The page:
Morocco is quite bureaucratic, so make sure you have all the necessary paperwork. When driving in Morocco, you must carry your passport and driving licence. For European citizens, there is no need for an international licence. If you hire a car, you should be given several documents, such as the “carte grise” or “grey card”, an ownership certificate and an insurance certificate. Make sure your travel insurance covers you for the excess or sign up for the excess reduction extra.
In large cities, parking can be difficult and if you are staying within the walls of the medina, you will have to leave your car outside. Morocco actually has a very good system of parking “guardians” who will help you park and watch your car. This is not a scam, even regular Moroccans use it. Usually, the “guardian” will wear a high-vis jacket and will ask for a small fee. It is customary to give between 3 and 5 Dirhams, sometimes 10 in the more touristy places. An overnight parking fee should be about 20 dirhams. I don’t argue with those prices too much, this is an informal system and the “guardians” don’t have a salary, their income is what you give them. In Marrakech, there are a couple of places where they will keep your keys and give you a receipt. I’ve never had any issues with this system, it’s pretty trustworthy.
The availability of petrol stations is pretty good in Morocco, even in remote areas. Sometimes, the last petrol station before a while is even signposted. Petrol stations don’t operate on a self-serve basis, there is always an attendant who will fill up for you. You need to indicate the type of fuel you need and the amount you want to pay in Dirhams. Petrol is called “essence sans-plomb” and diesel is called “gazole” in French. And of course, a small fee is expected for the services of the person filling up your car.
In Morocco, not all petrol stations are equal… my Moroccan friends tell me that the more local brands can serve dodgy fuel. Even if you’re hiring a car, you don’t want to risk a breakdown, so I recommend sticking to international brands like Total, BP or Shell. Afriquia is also trustworthy.
In Morocco, the police and the Gendarmerie Royale are a very visible presence on the road. They often hold road checkpoints at the entrance of cities or position themselves in small towns or at an intersection. Sometimes, they are oddly stationed inside a roundabout… This presence may seem threatening but in fact, Moroccan police officers are very polite and can even be friendly. When driving in Morocco, you will often see vehicles stopped and searched, but they don’t bother foreigners with that. Most of the time, they will wave you through and give you a nod. All you need to do is to respond with a wave and a smile… Even if you break the road rules (as it happened to me on my last trip), I’m pretty confident they will remain polite. Tourism is a huge part of the economy in Morocco and the police are not out to get travellers.
In Morocco, speed limits can be loosely observed but the police do keep an eye out. Also, some speed limits may seem a little high in remote areas so it’s important to drive to the conditions.
- 60 km/h in urban areas
- 100 km/h outside of urban areas
- 120 km/h on motorways
Roadworks are everywhere in Morocco… Combining a busy thoroughfare with major roadworks is quite common, and they aren’t always clearly signposted. It can be quite dangerous at night so if you are exploring an area for the first time, make sure you travel during the day.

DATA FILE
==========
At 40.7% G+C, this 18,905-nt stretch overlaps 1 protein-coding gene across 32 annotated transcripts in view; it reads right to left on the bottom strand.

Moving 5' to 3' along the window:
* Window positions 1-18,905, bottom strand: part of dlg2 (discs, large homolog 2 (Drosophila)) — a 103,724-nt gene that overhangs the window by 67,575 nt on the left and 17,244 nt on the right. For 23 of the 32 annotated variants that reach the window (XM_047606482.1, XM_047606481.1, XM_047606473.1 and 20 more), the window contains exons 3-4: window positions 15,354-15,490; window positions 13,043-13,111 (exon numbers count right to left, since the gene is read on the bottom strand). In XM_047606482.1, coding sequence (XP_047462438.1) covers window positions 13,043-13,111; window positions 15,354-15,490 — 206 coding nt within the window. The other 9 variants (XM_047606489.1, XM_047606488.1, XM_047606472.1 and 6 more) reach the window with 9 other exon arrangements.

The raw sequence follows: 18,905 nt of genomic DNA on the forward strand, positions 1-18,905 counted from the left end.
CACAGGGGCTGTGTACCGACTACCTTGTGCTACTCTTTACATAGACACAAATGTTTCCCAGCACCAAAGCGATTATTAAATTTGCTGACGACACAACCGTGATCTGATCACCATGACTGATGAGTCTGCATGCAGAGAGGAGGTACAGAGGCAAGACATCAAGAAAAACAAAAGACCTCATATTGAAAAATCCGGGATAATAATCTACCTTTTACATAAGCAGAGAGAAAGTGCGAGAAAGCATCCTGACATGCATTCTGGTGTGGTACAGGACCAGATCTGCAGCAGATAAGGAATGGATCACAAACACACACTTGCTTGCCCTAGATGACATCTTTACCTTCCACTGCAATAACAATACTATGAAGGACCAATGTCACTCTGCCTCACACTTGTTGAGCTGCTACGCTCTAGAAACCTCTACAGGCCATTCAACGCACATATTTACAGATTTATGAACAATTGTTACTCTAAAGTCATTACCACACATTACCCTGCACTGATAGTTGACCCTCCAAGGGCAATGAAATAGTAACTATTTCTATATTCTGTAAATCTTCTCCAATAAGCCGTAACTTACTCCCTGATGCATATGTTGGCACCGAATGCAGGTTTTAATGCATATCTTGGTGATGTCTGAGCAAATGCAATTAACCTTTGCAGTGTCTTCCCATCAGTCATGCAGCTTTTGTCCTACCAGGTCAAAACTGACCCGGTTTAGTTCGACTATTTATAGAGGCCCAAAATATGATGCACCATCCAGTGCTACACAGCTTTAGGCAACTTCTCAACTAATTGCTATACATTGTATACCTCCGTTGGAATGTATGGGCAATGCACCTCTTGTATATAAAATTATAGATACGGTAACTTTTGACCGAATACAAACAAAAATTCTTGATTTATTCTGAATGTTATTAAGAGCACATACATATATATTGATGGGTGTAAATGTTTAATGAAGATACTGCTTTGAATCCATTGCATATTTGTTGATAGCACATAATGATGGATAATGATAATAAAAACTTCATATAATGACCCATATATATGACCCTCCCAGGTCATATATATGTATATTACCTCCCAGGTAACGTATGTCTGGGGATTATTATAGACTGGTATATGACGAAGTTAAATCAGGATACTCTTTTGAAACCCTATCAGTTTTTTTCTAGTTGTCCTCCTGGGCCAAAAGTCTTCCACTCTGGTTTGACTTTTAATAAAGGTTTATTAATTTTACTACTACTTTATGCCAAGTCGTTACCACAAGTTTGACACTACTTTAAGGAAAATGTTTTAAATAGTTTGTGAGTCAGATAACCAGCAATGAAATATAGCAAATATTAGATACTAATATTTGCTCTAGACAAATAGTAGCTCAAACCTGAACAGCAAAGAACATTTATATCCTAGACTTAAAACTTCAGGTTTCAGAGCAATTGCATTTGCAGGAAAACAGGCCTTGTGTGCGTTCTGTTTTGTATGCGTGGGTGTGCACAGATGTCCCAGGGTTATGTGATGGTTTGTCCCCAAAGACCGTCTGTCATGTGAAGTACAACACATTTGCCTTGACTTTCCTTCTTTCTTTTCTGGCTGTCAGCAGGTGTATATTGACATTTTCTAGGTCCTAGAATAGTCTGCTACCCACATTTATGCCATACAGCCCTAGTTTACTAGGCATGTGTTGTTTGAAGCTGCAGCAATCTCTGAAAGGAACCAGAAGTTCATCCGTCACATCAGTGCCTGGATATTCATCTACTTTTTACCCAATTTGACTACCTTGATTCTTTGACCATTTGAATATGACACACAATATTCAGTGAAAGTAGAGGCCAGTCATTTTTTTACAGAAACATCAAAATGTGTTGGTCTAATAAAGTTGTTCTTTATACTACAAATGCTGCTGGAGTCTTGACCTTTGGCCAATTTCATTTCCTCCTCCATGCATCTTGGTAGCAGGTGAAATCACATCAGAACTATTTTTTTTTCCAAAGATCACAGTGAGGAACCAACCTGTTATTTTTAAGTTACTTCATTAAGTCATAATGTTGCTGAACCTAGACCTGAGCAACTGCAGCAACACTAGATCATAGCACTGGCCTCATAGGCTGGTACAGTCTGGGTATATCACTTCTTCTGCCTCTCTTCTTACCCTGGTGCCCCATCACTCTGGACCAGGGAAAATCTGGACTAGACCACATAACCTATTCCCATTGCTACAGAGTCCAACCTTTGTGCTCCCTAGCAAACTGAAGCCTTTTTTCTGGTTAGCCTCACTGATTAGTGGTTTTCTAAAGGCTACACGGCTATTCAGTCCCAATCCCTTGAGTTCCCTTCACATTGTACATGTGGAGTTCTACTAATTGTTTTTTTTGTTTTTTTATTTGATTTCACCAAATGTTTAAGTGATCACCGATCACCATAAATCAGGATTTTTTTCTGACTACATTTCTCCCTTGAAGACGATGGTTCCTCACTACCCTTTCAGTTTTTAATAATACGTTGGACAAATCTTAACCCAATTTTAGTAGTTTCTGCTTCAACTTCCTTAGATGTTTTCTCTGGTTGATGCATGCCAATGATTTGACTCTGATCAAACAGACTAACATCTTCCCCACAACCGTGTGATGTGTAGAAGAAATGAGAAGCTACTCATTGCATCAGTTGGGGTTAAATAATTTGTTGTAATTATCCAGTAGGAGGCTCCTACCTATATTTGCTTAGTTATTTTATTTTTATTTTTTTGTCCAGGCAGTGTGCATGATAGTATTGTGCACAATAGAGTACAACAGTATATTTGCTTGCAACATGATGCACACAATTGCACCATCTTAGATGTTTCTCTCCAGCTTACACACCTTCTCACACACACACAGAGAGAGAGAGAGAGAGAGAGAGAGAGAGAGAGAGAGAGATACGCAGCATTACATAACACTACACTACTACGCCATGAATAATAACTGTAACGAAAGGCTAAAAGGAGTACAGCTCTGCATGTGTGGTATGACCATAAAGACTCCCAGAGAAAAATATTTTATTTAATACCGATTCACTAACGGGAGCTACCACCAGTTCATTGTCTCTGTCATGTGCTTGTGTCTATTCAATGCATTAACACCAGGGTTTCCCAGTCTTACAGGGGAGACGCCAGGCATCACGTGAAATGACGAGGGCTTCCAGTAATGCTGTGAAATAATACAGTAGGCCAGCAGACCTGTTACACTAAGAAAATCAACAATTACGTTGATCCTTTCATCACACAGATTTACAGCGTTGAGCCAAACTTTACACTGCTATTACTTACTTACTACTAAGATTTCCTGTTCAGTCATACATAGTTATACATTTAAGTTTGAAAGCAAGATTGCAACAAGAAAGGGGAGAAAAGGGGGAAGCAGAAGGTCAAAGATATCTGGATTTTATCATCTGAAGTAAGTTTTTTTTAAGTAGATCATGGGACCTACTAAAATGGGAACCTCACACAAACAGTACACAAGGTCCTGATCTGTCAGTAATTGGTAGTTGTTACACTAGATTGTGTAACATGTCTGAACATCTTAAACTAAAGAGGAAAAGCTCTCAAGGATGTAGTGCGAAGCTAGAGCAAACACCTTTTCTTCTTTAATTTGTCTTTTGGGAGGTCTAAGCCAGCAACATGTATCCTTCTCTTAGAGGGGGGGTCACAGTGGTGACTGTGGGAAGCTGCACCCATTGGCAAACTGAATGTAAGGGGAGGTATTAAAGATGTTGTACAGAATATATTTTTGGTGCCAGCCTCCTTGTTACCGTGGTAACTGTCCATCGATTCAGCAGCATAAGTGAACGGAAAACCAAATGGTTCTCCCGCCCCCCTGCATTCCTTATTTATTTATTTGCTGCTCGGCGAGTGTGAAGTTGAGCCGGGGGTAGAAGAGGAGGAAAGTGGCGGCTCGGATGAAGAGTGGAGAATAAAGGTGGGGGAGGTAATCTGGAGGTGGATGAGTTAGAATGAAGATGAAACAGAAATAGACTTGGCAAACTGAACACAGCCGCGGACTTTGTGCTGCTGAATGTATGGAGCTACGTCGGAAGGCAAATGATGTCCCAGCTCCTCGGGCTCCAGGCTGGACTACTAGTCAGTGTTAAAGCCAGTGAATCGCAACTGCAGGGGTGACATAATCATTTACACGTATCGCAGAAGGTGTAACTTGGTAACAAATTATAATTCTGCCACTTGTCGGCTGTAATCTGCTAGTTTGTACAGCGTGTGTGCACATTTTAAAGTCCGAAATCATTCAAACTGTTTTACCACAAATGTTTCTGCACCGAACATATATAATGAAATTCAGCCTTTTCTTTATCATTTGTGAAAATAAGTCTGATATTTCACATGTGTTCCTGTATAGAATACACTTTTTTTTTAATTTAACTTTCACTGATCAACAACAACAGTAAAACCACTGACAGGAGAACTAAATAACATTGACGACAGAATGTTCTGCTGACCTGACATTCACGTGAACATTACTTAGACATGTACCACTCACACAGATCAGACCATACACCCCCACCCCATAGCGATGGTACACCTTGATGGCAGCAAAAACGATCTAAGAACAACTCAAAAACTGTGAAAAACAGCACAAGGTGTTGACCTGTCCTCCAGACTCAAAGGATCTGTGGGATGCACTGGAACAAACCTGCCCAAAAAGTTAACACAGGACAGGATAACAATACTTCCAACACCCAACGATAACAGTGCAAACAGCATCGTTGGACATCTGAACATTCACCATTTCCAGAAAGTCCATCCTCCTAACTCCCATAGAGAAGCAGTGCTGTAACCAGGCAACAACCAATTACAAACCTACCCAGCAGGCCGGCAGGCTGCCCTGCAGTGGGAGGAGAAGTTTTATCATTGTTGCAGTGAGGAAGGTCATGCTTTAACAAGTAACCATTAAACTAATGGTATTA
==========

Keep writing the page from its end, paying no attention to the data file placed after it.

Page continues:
When driving in Morocco, you will quickly notice that hitting the horn is very prevalent… and has many different meanings… Honking can be a danger warning or a way to get you to pay attention, or even an invitation to overtake. It doesn’t really make sense but everyone does it, a lot! I used it a lot myself, mainly as a way to let people in front of me know that I was about to overtake them. On curvy mountain roads, the windows of opportunity can be short-lived, and an overloaded truck or slower car generally won’t hold it against you.
What to Pack
As for any road trip, you should have a supply of water and a few snacks in the car. Also, having a spare roll of toilet paper is a good idea, as petrol stations and cafes by the side of the road may not have it. A GPS can be very useful however you need to make sure that it’s up to date. In Morocco, I found that Google Maps were pretty reliable. And as a backup, always have a road map with you.
I have a list of what to pack and what to wear in Morocco.
Tips for a Road Trip in Morocco
Driving in Morocco is quite easy to organise and you shouldn’t be afraid of giving it a go. It does require some planning and I hope this post will give you the confidence to do it. Getting out to the countryside will give you a fantastic opportunity to discover some beautiful scenery. I also find that engaging with the locals feels a little more genuine when you are away from the hustle and bustle of the tourist towns.
If you are looking for more information in order to start planning your trip to Morocco, I have a list of things you need to know. And if shopping is your thing, don’t miss my post on what to buy and how to haggle in Morocco. Finally, don’t forget to visit the wonderful Marrakech. And if you are coming from the north, make sure Tangier and Chefchaouen are on your itinerary. If you are looking to get off the beaten track, I recommend visiting the Spanish Enclaves and trying to get close to the Controversial Spanish Islands.
Have you tried driving in Morocco? Tell me about it in the comments below!